As organizations strive to enhance their digital capabilities and do more with less, the concept of citizen development has become increasingly popular.
Citizen developers typically work outside of the IT department and have access to a visual integrated development environment. This low-code/no-code environment utilizes drag-and-drop application components, allowing people with little to no software experience to build applications that meet business needs.
The business appeal of this setup is obvious – if done well, it allows individual business units to build tools that solve their own problems while freeing IT teams to focus on other tasks.
Enter the security team. The developer fundamentally does not want to interact with security, because traditionally the experience has been, "Hey, as soon as security gets involved, it adds six to seven months of complexity to get them up to speed with what a developer is doing." And the security team is trying to have these conversations but are often unfamiliar with a developer landscape and what they have the capability of doing.
What may happen is the Infosec team blesses the platform or solution when it's launched, but the developers, as time goes on, have the ability to change the rules and access controls, third party hooks, APIs, different apps that they're using, and evolve the cybersecurity posture away from that initial proof state with no interaction with security until there is a major event.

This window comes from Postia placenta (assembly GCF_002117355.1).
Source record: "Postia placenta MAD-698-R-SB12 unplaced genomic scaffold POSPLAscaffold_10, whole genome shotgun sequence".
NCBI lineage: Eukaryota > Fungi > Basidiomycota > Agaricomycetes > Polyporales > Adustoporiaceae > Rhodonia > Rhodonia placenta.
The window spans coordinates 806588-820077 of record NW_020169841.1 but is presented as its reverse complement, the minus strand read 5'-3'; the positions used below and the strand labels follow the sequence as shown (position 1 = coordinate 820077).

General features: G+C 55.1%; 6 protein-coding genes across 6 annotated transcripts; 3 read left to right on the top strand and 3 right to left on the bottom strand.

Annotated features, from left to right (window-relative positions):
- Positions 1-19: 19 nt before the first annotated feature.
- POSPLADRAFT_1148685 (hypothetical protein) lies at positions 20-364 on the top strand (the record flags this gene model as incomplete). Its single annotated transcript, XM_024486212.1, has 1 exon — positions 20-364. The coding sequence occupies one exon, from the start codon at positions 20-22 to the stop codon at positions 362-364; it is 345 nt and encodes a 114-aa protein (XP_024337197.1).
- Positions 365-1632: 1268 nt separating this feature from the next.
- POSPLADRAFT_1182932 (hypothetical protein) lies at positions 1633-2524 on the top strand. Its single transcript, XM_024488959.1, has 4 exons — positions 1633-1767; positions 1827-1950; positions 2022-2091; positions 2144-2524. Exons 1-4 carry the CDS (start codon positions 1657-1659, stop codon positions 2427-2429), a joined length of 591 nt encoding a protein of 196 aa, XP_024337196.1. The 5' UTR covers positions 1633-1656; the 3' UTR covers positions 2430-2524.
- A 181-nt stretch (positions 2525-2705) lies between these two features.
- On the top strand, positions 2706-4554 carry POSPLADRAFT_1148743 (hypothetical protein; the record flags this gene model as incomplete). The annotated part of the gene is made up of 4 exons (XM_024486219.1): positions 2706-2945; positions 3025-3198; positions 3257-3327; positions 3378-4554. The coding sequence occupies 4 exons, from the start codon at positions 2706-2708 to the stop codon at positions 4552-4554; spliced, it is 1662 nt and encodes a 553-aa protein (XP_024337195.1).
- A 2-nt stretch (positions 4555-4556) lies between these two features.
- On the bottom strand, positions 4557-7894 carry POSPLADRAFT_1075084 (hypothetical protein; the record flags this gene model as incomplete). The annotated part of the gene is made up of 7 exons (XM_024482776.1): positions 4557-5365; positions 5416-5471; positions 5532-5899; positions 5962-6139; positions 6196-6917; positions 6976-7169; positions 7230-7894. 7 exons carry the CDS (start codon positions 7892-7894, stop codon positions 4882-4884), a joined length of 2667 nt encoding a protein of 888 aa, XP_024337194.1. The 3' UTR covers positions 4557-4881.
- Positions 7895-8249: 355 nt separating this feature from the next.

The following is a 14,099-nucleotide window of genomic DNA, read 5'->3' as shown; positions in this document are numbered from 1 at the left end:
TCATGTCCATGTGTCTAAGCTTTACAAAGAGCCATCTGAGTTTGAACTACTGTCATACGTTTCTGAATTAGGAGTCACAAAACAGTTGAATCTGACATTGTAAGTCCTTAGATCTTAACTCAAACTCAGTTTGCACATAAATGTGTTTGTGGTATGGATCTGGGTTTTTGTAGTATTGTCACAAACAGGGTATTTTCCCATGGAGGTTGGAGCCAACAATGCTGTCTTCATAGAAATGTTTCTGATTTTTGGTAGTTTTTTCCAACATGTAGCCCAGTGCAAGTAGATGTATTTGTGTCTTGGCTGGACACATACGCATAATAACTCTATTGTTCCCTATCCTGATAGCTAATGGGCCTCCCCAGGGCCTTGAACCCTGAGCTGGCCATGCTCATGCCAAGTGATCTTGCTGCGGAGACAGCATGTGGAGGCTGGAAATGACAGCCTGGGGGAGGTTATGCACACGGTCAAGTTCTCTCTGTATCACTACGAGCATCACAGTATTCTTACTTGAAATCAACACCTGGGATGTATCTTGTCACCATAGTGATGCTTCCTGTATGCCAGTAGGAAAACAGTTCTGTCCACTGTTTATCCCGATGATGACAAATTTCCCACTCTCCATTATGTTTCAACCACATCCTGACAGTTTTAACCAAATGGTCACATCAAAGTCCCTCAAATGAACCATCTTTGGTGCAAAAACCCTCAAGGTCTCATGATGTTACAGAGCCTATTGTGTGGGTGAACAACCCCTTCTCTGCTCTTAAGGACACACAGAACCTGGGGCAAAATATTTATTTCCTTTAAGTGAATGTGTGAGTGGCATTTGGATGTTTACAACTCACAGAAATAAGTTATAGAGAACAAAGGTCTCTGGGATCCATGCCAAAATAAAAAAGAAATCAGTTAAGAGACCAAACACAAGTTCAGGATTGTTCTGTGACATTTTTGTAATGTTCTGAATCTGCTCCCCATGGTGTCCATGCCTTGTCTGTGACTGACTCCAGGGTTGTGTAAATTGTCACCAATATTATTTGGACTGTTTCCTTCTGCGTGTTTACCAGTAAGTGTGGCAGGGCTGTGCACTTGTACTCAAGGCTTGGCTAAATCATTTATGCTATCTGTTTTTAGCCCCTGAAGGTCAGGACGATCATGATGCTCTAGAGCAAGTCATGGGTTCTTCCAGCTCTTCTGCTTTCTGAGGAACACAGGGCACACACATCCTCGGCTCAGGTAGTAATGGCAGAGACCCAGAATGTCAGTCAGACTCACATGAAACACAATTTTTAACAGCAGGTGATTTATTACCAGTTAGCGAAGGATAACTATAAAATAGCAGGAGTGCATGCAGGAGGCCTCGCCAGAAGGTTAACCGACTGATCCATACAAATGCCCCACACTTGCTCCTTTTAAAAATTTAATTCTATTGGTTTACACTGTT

The potential security risks from this approach could be huge. So huge, in fact, that Forrester is predicting citizen development will lead to a headline security breach in 2023.
According to Forrester’s Developer Survey, 2022, 39% of developers say their firm currently uses low- code to empower developers outside of IT through a citizen developer strategy, and another 27% plan to do so in the next 12 months. At the same time, early adopters of citizen development are just now reaching significant scale, with thousands of businesspeople creating new applications that wouldn’t otherwise exist and continuously adapting them. This means the surface area for potential security
breaches is exploding, even when using mature low-code platforms. Remember, citizen developers are amateurs and unlikely trained on application security, secure coding, or data sensitivity. As such we expect a widely reported security breach at a major enterprise before the year is out.
And, many of these low-code applications are Git-based. This creates an additional level of concern, as GitHub users recently learned they had been exposed through a large security breach. On top of the security concerns, citizen developers are struggling with the requirements of the more technical solutions including Git, Jenkins, and Ansible.
The threat is real, but there are solutions savvy teams can use to protect themselves. Flosum is purpose- built for citizen developers, and we're here to accelerate transformation and shift left with improved cybersecurity posture. We’re excited to explore this topic soon in an upcoming webinar. Join Flosum and Forrester for a free, interactive webinar on Dec. 1, 2022 where we’ll unpack the security risks of citizen
development and offer some practical tips teams can implement to help mitigate those risks.